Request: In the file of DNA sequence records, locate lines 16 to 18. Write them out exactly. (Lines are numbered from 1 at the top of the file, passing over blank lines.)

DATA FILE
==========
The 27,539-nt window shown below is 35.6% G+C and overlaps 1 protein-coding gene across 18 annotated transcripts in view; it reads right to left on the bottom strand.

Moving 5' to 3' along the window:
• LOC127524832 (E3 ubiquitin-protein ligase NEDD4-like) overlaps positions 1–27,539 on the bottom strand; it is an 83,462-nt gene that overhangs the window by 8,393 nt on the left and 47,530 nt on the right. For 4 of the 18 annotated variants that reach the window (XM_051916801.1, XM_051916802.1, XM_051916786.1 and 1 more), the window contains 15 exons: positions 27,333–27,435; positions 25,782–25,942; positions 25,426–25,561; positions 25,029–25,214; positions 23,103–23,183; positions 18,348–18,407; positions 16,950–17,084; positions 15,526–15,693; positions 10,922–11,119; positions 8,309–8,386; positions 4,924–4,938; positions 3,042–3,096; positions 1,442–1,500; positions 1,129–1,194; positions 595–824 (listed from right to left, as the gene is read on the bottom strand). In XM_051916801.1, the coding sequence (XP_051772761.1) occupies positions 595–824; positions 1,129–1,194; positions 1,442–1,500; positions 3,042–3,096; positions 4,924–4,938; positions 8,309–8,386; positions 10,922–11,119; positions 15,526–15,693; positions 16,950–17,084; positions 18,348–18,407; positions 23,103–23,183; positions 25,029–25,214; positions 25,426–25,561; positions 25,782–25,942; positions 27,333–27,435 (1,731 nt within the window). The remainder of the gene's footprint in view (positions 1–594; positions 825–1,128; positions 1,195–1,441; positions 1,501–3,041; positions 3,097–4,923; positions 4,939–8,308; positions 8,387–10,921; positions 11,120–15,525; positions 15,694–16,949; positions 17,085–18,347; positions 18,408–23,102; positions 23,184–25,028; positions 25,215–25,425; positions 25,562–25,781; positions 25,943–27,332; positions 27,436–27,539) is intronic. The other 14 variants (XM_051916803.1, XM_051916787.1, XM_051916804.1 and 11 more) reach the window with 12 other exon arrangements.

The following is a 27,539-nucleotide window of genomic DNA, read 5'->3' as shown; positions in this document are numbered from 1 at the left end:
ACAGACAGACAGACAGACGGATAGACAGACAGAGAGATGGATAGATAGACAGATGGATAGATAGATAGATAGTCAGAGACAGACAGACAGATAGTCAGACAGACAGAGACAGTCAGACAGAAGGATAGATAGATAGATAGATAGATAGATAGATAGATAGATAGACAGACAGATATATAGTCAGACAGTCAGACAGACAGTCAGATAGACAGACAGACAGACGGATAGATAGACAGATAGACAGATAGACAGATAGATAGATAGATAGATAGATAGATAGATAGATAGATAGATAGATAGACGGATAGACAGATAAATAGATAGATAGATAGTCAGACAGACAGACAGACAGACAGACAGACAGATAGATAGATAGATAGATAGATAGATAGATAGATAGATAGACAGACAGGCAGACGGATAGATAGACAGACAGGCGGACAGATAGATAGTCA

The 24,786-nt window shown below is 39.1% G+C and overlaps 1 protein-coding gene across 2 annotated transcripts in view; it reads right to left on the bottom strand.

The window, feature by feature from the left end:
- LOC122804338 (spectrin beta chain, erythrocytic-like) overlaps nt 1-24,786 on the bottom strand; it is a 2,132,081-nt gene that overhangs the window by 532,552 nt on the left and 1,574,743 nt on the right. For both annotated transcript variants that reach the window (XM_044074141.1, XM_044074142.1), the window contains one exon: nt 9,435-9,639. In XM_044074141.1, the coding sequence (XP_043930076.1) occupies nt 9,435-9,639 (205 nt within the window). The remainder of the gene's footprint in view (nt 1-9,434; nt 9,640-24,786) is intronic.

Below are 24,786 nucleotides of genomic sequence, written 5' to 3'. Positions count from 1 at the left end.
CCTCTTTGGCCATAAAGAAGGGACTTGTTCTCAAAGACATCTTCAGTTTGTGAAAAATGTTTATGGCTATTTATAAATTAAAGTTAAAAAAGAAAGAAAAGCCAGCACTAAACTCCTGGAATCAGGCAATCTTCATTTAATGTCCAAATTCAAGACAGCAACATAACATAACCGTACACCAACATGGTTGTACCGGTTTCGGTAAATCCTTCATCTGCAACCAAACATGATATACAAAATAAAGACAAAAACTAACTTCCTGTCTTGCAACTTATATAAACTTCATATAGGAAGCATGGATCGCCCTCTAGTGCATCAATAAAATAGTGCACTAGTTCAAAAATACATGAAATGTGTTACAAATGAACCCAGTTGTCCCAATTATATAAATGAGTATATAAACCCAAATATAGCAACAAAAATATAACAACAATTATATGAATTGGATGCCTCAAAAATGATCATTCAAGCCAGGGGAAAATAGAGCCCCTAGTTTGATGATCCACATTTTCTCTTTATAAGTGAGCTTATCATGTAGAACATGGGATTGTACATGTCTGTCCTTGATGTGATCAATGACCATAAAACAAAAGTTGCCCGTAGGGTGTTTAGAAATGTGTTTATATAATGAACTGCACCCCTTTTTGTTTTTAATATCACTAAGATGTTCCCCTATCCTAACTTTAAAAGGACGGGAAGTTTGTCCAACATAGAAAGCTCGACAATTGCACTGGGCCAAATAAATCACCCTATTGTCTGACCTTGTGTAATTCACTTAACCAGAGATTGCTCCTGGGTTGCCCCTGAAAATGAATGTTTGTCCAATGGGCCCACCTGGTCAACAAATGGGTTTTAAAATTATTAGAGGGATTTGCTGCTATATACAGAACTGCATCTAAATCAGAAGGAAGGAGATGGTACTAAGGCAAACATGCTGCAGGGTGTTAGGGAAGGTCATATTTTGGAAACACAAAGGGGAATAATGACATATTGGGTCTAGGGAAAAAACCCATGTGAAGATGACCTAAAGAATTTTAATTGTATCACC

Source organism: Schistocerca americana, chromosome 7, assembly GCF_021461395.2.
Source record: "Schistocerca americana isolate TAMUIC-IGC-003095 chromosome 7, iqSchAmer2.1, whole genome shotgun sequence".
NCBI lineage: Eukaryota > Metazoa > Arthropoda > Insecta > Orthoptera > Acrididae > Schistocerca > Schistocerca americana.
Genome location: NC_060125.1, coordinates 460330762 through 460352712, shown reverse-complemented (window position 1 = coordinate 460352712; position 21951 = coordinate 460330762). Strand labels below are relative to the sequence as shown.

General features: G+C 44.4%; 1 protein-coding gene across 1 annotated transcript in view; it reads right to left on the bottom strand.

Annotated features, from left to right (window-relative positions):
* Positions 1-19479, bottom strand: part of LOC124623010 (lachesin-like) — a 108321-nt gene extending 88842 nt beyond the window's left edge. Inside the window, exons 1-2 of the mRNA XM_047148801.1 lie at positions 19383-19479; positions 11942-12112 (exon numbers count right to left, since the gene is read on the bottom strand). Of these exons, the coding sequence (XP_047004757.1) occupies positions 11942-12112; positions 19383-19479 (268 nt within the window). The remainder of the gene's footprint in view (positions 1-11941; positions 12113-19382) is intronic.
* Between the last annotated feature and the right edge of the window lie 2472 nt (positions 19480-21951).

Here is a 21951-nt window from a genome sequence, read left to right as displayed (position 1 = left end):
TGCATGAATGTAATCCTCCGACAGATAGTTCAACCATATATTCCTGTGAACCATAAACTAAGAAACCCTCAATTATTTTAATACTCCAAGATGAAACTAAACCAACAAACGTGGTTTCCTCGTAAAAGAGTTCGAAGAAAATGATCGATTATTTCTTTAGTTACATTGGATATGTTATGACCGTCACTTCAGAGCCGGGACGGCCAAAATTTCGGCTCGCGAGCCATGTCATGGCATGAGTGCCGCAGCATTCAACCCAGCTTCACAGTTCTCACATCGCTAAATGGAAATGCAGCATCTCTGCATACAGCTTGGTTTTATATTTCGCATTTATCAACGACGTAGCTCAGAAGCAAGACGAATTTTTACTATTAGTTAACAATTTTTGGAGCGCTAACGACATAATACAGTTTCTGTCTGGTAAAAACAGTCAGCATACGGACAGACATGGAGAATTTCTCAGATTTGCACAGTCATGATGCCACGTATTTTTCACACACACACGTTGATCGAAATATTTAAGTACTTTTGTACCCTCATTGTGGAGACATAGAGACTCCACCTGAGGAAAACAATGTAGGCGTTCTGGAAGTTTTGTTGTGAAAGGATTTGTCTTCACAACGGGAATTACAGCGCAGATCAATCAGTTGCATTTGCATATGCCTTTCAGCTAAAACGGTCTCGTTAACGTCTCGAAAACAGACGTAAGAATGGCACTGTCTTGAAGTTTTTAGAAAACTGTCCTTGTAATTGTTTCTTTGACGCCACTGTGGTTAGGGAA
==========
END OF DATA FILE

Annotated features, from left to right (window-relative positions):
* Positions 1-19479, bottom strand: part of LOC124623010 (lachesin-like) — a 108321-nt gene extending 88842 nt beyond the window's left edge. Inside the window, exons 1-2 of the mRNA XM_047148801.1 lie at positions 19383-19479; positions 11942-12112 (exon numbers count right to left, since the gene is read on the bottom strand). Of these exons, the coding sequence (XP_047004757.1) occupies positions 11942-12112; positions 19383-19479 (268 nt within the window). The remainder of the gene's footprint in view (positions 1-11941; positions 12113-19382) is intronic.
* Between the last annotated feature and the right edge of the window lie 2472 nt (positions 19480-21951).